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BerndReini

The look of film

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My M8 has been in New Jersey for upgrade, so I decided to shoot some film with my MP after a long time. I picked just up a roll of B&W Neopan 400 and a roll of color neg Ektar from processing and the results blew me away. The latitude is so amazing and the shallow depth of field of the lenses with the full frame 35 format is absolutely stunning. I have been using my M8 almost exclusively for the last two years, but I will have to start shooting some more film again.

 

Has anyone else had a similar experience?

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Yes, enjoy shooting with Portra VC160 and Ektar in my MP. The look is different and interesting. But when I look back at how sharp the M8 pictures are I get reminded of how good that is.

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I still utterly enjoy using my M6 with film. My M8 is due to arrive next week thursday, and I actually have no big expectations as to the results being similar, after all film is not digital vv.

I hope to find simplicity in using the M8.2 with a still good overall IQ. I find that film is great but digital would be so much easier to use. I have a 4 month backlog digitalizing even my best film shots, and truthfully I don't think this will ever be done. But I do agree with the statement that film and M's are magnificent.

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I still utterly enjoy using my M6 with film. My M8 is due to arrive next week thursday, and I actually have no big expectations as to the results being similar, after all film is not digital vv.

I hope to find simplicity in using the M8.2 with a still good overall IQ. I find that film is great but digital would be so much easier to use. I have a 4 month backlog digitalizing even my best film shots, and truthfully I don't think this will ever be done. But I do agree with the statement that film and M's are magnificent.

After a few months with your new digital camera you will find a different sort of backlog building up unless you are prepared to spend a lot of time with your computer. <G>

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I agree that shooting film is quite a bit of hassle, but it is honestly not as bad anymore. After taking so many pictures with my M8, I have really gotten to know my own style and I shoot a lot less and spend more time previsualizing.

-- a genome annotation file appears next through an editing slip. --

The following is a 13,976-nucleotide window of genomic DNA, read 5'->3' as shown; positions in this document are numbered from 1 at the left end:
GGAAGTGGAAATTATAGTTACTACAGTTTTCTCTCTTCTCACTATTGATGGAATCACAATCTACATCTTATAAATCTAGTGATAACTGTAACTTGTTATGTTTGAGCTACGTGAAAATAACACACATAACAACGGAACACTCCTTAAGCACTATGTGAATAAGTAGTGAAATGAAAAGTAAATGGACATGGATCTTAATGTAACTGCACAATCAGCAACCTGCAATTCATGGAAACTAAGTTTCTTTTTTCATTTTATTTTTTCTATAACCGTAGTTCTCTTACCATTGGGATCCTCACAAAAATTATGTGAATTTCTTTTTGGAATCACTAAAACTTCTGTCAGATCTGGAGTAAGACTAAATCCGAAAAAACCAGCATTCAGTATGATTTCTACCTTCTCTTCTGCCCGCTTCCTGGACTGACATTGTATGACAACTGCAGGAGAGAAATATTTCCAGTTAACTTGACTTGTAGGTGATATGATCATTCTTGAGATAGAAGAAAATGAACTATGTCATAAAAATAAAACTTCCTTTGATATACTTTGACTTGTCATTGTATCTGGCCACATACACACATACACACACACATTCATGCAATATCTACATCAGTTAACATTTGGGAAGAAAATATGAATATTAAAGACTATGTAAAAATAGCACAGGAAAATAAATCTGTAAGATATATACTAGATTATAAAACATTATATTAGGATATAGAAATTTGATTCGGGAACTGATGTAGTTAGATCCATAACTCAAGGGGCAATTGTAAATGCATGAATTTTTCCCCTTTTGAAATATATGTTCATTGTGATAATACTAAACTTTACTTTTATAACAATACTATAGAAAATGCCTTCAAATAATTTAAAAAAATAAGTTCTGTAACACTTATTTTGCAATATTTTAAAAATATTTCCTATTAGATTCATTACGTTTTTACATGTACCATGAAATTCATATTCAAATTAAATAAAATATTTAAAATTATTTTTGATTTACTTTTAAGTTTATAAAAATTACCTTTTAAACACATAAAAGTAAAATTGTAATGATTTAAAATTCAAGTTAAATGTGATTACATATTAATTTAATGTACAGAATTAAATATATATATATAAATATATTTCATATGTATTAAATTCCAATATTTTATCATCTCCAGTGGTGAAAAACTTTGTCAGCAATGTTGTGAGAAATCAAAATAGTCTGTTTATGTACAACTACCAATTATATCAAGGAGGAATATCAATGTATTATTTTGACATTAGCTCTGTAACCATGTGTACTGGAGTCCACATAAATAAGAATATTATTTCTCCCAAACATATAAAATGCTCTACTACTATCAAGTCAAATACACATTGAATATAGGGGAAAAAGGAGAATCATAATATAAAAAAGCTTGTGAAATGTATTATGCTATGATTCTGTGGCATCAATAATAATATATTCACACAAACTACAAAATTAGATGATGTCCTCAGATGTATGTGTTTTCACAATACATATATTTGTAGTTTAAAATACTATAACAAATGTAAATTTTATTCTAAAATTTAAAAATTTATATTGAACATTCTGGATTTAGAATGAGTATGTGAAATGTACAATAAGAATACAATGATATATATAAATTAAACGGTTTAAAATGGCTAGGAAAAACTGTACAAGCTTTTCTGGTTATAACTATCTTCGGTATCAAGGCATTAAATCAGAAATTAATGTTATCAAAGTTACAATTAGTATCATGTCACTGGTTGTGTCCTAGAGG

The sharpness and low grain of the M8 really is wonderful, but in terms of latitude it behaves like slide film. Even though the M8 has more dynamic range than slide film, the toe and shoulder do not have as gradual of a fall-off, i.e. when your highlights go, they clip abruptly. When that happens on someone's skin, it is just ugly and cannot be salvaged, whereas with negative, you can overexpose, and the highlights gradually roll of into white, which is quite beautiful.

 

The other aspect is the depth of field and behavior of the lens around the edges. The 35mm 1.4 wide open really gives you a razor thin depth of field on the larger negative area, and what I was absolutely in love with were the results with my Noctilux at night shooting in the city.

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After a few months with your new digital camera you will find a different sort of backlog building up unless you are prepared to spend a lot of time with your computer. <G>

 

True but it sure goes faster. I'm scanning negs. for an article right now and it is very slow going (for high quality scans with the needed tonal info.). The difference in speed, for my work, is drastic.

 

Cheers,

 

Sean

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Yep...film cuts the mustard ...

 

digital is ok for speed and convenience as sean mentions, but we don't want another film vs digital thread do we, or do we?

 

andy

 

enjoy your film..it tastes better

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The 35mm 1.4 wide open really gives you a razor thin depth of field on the larger negative area, and what I was absolutely in love with were the results with my Noctilux at night shooting in the city.
Bernd, phantastic images esp. Mels drive in, was that the Noctilux on M8 or is it film??? Anyways, you can see the stars (or planets) just next to the Neon sign which is really nice!!

Thanks!!

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It's not necessarily «digital VS film»? Can't it be just «Digital COMPARED to film»? Or «Digital AND film, pros and cons, artistically and technically». Or something like that? I know I'm going back to b&w film these days, and I enjoy it more than ever. This does not mean I dnon't like digital anymore. In fact, I find it fantastic for a lots of applications, and convenient, and beautiful, and at times spectacular. But for b&w? I've tried many, many ways to convert digital color images to b&w, and was never satisfied. So, I guess it is now digital for color, film for b&w. At least for the time being, things change so fast. Who knows, maybe we'll see a Leica M9BW (or a Nikon F3BW, for that matter) dedicated to b&w, with real good emulations of great films like Tri-X or APX 100. Oh, that would be so sweet

In the meantime, I may buy a used M6 to carry along with my M8 and lenses. The best of both worlds, no?